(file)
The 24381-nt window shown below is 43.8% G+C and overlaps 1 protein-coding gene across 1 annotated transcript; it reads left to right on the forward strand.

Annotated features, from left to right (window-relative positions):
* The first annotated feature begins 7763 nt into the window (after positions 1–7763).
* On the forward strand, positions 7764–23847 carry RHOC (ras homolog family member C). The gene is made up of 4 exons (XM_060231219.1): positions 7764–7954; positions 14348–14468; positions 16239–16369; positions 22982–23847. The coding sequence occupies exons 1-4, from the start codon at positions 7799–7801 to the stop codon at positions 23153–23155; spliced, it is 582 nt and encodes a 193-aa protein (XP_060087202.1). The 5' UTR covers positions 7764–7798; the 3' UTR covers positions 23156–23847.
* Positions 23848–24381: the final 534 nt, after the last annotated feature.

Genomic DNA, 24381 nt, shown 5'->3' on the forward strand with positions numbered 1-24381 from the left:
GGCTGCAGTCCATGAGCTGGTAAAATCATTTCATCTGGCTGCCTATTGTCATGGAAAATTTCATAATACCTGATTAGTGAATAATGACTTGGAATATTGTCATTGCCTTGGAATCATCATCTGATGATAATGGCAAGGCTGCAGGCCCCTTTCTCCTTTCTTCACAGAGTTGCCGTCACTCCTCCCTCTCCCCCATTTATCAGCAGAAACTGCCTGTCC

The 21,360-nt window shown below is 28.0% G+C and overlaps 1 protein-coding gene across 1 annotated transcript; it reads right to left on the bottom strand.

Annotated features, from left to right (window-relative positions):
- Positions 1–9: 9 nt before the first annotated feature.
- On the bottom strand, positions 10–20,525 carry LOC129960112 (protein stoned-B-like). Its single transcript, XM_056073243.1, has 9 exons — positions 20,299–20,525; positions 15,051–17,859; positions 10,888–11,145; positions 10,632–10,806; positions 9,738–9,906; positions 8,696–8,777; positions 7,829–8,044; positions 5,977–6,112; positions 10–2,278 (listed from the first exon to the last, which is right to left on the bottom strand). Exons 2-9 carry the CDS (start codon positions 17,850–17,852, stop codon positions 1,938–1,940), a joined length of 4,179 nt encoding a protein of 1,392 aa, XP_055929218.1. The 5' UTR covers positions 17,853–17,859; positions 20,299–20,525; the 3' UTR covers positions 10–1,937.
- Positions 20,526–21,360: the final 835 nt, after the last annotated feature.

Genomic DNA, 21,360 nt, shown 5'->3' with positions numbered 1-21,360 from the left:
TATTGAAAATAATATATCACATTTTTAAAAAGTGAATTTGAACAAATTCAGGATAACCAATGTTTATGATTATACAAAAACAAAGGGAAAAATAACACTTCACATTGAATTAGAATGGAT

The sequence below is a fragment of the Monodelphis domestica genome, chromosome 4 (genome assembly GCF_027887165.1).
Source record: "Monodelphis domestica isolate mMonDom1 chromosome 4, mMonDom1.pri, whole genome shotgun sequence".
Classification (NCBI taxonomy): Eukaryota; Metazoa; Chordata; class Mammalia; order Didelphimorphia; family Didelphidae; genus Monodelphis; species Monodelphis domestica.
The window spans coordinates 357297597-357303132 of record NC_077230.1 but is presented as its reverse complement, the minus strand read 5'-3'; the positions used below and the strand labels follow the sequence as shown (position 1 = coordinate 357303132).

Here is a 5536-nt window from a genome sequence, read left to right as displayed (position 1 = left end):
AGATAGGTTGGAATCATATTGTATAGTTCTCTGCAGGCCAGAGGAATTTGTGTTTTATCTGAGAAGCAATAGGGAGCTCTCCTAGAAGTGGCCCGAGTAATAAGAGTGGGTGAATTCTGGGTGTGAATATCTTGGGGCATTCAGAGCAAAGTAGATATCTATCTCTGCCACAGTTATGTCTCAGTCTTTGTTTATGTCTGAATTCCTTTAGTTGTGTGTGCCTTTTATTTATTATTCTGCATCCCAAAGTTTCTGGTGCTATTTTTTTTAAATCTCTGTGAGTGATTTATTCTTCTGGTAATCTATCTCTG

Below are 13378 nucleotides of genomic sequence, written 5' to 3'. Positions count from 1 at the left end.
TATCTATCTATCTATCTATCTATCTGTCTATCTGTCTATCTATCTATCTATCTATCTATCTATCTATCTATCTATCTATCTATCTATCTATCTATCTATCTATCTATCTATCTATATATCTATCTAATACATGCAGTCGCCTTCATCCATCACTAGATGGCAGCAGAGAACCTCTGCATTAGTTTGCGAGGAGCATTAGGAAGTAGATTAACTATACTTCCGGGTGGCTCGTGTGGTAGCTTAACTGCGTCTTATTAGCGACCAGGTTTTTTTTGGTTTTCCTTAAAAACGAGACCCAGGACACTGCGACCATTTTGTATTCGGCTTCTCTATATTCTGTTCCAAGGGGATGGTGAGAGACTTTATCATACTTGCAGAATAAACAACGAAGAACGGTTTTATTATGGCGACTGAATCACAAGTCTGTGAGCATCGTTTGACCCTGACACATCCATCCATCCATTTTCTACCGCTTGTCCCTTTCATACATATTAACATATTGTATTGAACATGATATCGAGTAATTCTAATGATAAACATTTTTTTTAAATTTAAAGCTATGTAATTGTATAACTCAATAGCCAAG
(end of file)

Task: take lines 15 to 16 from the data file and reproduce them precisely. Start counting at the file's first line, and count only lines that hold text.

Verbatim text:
The sequence below is a fragment of the Monodelphis domestica genome, chromosome 4 (genome assembly GCF_027887165.1).
Source record: "Monodelphis domestica isolate mMonDom1 chromosome 4, mMonDom1.pri, whole genome shotgun sequence".